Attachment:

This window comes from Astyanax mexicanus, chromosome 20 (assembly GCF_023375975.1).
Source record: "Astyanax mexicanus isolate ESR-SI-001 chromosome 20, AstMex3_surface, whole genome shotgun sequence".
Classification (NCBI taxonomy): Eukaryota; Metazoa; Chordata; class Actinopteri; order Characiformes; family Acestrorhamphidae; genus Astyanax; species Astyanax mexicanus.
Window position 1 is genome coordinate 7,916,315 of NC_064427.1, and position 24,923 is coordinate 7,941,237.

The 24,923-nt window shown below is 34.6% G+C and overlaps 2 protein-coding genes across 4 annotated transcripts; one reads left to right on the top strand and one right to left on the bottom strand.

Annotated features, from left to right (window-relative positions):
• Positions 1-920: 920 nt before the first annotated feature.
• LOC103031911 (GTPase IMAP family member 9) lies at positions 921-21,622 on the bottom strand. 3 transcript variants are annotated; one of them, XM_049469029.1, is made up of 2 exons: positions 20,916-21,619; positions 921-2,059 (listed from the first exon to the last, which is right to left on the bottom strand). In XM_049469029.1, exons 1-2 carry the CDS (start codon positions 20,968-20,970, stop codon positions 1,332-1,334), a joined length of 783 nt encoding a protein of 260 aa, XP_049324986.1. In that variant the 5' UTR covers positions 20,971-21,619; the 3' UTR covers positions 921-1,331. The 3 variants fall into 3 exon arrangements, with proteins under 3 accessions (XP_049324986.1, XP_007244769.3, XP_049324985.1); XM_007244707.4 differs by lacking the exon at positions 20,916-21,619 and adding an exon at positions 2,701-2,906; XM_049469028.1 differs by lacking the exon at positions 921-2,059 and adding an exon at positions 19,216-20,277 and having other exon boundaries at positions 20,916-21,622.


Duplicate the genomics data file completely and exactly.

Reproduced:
This window comes from Astyanax mexicanus, chromosome 20 (assembly GCF_023375975.1).
Source record: "Astyanax mexicanus isolate ESR-SI-001 chromosome 20, AstMex3_surface, whole genome shotgun sequence".
Classification (NCBI taxonomy): Eukaryota; Metazoa; Chordata; class Actinopteri; order Characiformes; family Acestrorhamphidae; genus Astyanax; species Astyanax mexicanus.
Window position 1 is genome coordinate 7,916,315 of NC_064427.1, and position 24,923 is coordinate 7,941,237.

The 24,923-nt window shown below is 34.6% G+C and overlaps 2 protein-coding genes across 4 annotated transcripts; one reads left to right on the top strand and one right to left on the bottom strand.

Annotated features, from left to right (window-relative positions):
• Positions 1-920: 920 nt before the first annotated feature.
• LOC103031911 (GTPase IMAP family member 9) lies at positions 921-21,622 on the bottom strand. 3 transcript variants are annotated; one of them, XM_049469029.1, is made up of 2 exons: positions 20,916-21,619; positions 921-2,059 (listed from the first exon to the last, which is right to left on the bottom strand). In XM_049469029.1, exons 1-2 carry the CDS (start codon positions 20,968-20,970, stop codon positions 1,332-1,334), a joined length of 783 nt encoding a protein of 260 aa, XP_049324986.1. In that variant the 5' UTR covers positions 20,971-21,619; the 3' UTR covers positions 921-1,331. The 3 variants fall into 3 exon arrangements, with proteins under 3 accessions (XP_049324986.1, XP_007244769.3, XP_049324985.1); XM_007244707.4 differs by lacking the exon at positions 20,916-21,619 and adding an exon at positions 2,701-2,906; XM_049469028.1 differs by lacking the exon at positions 921-2,059 and adding an exon at positions 19,216-20,277 and having other exon boundaries at positions 20,916-21,622.